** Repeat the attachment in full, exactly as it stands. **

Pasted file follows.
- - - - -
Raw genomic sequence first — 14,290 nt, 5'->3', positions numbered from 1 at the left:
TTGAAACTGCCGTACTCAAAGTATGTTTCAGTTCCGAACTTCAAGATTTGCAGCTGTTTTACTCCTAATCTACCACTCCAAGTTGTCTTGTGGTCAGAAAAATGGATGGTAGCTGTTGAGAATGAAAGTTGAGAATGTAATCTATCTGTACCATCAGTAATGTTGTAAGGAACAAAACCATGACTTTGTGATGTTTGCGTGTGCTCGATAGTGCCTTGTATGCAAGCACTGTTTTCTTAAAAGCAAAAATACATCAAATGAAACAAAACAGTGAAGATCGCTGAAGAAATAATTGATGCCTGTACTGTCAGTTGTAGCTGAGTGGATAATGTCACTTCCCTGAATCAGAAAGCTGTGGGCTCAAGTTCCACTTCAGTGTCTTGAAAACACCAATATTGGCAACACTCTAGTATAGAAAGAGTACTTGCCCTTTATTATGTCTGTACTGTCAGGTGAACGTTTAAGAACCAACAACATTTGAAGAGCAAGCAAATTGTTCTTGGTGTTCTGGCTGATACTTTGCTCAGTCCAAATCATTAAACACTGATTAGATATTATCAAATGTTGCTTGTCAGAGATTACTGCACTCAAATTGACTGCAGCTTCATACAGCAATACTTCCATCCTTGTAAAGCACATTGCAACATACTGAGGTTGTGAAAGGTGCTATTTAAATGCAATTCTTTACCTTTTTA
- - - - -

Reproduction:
Raw genomic sequence first — 14,290 nt, 5'->3', positions numbered from 1 at the left:
TTGAAACTGCCGTACTCAAAGTATGTTTCAGTTCCGAACTTCAAGATTTGCAGCTGTTTTACTCCTAATCTACCACTCCAAGTTGTCTTGTGGTCAGAAAAATGGATGGTAGCTGTTGAGAATGAAAGTTGAGAATGTAATCTATCTGTACCATCAGTAATGTTGTAAGGAACAAAACCATGACTTTGTGATGTTTGCGTGTGCTCGATAGTGCCTTGTATGCAAGCACTGTTTTCTTAAAAGCAAAAATACATCAAATGAAACAAAACAGTGAAGATCGCTGAAGAAATAATTGATGCCTGTACTGTCAGTTGTAGCTGAGTGGATAATGTCACTTCCCTGAATCAGAAAGCTGTGGGCTCAAGTTCCACTTCAGTGTCTTGAAAACACCAATATTGGCAACACTCTAGTATAGAAAGAGTACTTGCCCTTTATTATGTCTGTACTGTCAGGTGAACGTTTAAGAACCAACAACATTTGAAGAGCAAGCAAATTGTTCTTGGTGTTCTGGCTGATACTTTGCTCAGTCCAAATCATTAAACACTGATTAGATATTATCAAATGTTGCTTGTCAGAGATTACTGCACTCAAATTGACTGCAGCTTCATACAGCAATACTTCCATCCTTGTAAAGCACATTGCAACATACTGAGGTTGTGAAAGGTGCTATTTAAATGCAATTCTTTACCTTTTTA